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rest. he is on a rest break before he starts running again. —— kevin has stopped. tania arnold is one of the first people to speak to rob burrow after his diagnosis and chief executive officer at needs hospital charity. what do you make what he has done so far? it is charity. what do you make what he has done so far?— charity. what do you make what he has done so far? it is amazing. just the thought — has done so far? it is amazing. just the thought of _ has done so far? it is amazing. just the thought of running _ has done so far? it is amazing. just the thought of running that - has done so far? it is amazing. just the thought of running that far, - has done so far? it is amazing. just the thought of running that far, for| the thought of running that far, for most _ the thought of running that far, for most of— the thought of running that far, for most of us — the thought of running that far, for most of usjust the thought of running that far, for most of us just feels completely incomprehensible. he said he wanted it to be _ incomprehensible. he said he wanted it to be tough and it certainly is tough. — it to be tough and it certainly is tough, running 100 miles. he it to be tough and it certainly is tough, running 100 miles. he said he wanted it to — tough, running 100 miles. he said he wanted it to be _ tough, running 100 miles. he said he wanted it to be hard _ tough, running 100 miles. he said he wanted it to be hard and _ tough, running 100 miles. he said he wanted it to be hard and horrible - wanted it to be hard and horrible because the people waking up—to—date with motor neurone disease have no choice about how tough life will be. how much of a difference is he making? b. how much of a difference is he makin: ? �* ' . how much of a difference is he makin: ? �* , . , making? a huge difference. he is insired making? a huge difference. he is inspired by _ making? a huge difference. he is inspired by his — making? a huge difference. he is inspired by his friend, _ making? a huge difference. he is inspired by his friend, rob - making? a huge difference. he is. inspired by his friend, rob burrow. we are _ inspired by his friend, rob burrow. we are hoping to build the rob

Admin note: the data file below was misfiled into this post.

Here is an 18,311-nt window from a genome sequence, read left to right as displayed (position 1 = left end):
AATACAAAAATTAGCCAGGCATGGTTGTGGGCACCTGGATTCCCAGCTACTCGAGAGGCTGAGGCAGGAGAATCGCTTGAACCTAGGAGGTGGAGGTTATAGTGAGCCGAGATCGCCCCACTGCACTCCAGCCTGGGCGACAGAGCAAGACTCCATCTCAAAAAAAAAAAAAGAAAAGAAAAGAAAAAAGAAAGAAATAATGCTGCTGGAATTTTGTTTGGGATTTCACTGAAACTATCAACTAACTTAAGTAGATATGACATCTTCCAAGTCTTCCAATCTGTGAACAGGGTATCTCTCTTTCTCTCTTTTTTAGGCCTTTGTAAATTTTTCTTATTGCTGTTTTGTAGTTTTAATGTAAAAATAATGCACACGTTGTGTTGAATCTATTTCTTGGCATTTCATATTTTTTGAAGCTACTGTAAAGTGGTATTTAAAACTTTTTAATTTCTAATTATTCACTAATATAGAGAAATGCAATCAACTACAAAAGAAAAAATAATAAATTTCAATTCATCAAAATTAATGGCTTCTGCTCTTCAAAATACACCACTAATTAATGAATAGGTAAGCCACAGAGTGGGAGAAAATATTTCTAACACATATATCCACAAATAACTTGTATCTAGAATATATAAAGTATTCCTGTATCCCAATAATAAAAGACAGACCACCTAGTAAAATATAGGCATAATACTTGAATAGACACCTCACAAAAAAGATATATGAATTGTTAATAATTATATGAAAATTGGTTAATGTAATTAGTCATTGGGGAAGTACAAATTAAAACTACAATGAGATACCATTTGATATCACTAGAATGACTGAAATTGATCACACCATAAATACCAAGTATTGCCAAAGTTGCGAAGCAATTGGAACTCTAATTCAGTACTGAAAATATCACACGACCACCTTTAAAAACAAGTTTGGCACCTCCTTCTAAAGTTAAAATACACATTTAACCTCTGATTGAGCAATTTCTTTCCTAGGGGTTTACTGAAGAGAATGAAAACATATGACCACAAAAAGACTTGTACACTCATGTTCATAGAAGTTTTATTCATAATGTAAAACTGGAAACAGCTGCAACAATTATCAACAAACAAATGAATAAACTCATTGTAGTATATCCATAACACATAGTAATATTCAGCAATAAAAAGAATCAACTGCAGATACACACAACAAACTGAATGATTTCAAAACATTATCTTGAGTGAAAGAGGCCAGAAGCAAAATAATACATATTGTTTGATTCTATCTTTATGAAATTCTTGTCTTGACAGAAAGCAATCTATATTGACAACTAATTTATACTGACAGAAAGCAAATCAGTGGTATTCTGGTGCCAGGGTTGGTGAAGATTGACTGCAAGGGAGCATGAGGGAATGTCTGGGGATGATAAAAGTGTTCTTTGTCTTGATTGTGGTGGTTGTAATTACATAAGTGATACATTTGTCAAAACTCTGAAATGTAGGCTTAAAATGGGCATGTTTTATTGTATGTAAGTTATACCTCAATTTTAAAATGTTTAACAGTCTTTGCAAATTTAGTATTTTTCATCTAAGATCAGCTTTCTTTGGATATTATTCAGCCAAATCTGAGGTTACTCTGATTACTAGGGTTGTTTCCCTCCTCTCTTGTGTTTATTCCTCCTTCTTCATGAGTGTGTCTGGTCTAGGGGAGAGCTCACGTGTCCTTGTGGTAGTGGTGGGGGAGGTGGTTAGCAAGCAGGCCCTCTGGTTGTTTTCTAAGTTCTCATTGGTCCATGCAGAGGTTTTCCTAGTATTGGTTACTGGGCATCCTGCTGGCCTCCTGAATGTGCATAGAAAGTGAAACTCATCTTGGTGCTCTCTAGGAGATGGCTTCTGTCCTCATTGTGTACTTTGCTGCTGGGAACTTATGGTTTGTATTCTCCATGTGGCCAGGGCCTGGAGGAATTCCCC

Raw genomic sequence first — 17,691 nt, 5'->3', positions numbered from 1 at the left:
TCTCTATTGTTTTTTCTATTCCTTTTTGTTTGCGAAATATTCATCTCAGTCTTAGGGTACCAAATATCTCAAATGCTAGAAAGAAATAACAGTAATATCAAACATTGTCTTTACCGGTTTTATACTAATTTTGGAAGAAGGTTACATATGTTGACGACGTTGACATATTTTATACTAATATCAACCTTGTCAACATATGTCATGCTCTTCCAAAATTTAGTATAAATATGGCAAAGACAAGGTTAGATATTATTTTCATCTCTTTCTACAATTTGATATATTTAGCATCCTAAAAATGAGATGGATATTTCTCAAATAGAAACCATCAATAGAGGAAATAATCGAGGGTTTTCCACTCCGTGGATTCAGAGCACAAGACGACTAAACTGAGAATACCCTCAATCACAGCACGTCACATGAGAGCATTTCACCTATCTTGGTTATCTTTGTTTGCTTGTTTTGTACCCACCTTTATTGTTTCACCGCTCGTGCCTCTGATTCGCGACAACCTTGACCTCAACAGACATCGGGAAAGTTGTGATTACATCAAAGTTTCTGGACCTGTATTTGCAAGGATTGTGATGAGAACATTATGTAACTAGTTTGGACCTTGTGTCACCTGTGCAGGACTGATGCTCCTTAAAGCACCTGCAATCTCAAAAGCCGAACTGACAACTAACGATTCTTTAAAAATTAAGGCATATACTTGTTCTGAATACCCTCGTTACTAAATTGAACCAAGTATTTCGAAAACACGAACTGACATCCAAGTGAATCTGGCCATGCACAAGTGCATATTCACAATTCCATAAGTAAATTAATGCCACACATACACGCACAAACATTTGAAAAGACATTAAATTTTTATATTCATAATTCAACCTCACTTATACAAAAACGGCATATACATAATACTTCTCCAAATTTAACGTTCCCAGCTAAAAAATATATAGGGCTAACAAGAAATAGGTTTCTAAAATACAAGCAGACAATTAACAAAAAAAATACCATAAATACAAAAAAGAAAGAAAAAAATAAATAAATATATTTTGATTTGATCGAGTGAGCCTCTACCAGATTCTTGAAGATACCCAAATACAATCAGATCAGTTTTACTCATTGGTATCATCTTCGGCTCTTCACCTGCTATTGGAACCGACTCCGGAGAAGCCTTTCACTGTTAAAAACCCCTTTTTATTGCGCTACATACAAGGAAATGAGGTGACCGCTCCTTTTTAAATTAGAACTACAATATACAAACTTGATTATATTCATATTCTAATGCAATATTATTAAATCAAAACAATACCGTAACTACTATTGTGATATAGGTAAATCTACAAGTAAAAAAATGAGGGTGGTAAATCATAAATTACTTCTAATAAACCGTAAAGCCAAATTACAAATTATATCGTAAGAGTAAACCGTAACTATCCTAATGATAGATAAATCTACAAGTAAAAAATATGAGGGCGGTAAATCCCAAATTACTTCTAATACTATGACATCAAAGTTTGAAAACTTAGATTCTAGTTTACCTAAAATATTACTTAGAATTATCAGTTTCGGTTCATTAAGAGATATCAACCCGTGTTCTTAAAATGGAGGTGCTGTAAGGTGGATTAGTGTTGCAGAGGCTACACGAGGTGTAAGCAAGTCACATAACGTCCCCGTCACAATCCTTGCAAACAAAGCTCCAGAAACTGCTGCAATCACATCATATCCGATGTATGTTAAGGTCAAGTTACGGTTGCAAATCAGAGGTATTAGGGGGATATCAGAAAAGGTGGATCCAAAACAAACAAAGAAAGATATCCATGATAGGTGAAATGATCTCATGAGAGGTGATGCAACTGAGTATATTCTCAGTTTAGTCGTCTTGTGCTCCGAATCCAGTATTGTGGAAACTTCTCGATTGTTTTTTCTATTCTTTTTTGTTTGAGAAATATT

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burrow— we are hoping to build the rob burrow mnd centre in leeds which will help— burrow mnd centre in leeds which will help so many families can just have a _ will help so many families can just have a safe — will help so many families can just have a safe space for people to come in when _ have a safe space for people to come in when they get that diagnosis. it is hard _ in when they get that diagnosis. it is hard really tough for the families— is hard really tough for the families as well as the patient. it will make — families as well as the patient. it will make a huge difference, the money— will make a huge difference, the money raised from this. you have known both _ money raised from this. you have known both kevin _ money raised from this. you have known both kevin cynthia - money raised from this. you have known both kevin cynthia and - money raised from this. you have| known both kevin cynthia and rob burrow for many years. i bet when you watched him running, none of this surprise you because that is the man he is. it this surprise you because that is the man he is.— the man he is. it is mind over matter now- _ the man he is. it is mind over matter now. he _ the man he is. it is mind over matter now. he is _ the man he is. it is mind over matter now. he is one - the man he is. it is mind over matter now. he is one of- the man he is. it is mind over matter now. he is one of the | the man he is. it is mind over- matter now. he is one of the most mentally— matter now. he is one of the most mentally strong sports men i have ever watched. mentally strong sports men i have everwatched. it mentally strong sports men i have ever watched. it is weird to be at headingley at this time of the morning _ headingley at this time of the morning. he has been sir kev for a lon- morning. he has been sir kev for a long time — morning. he has been sir kev for a long time. he was orchestrator and chief _ long time. he was orchestrator and chief he _ long time. he was orchestrator and chief. he was the kicker as well. a bit like _ chief. he was the kicker as well. a bit like wanting to go to the dark side. _ bit like wanting to go to the dark side. he — bit like wanting to go to the dark side, he wanted the kick in the final— side, he wanted the kick in the final seconds to win the game. he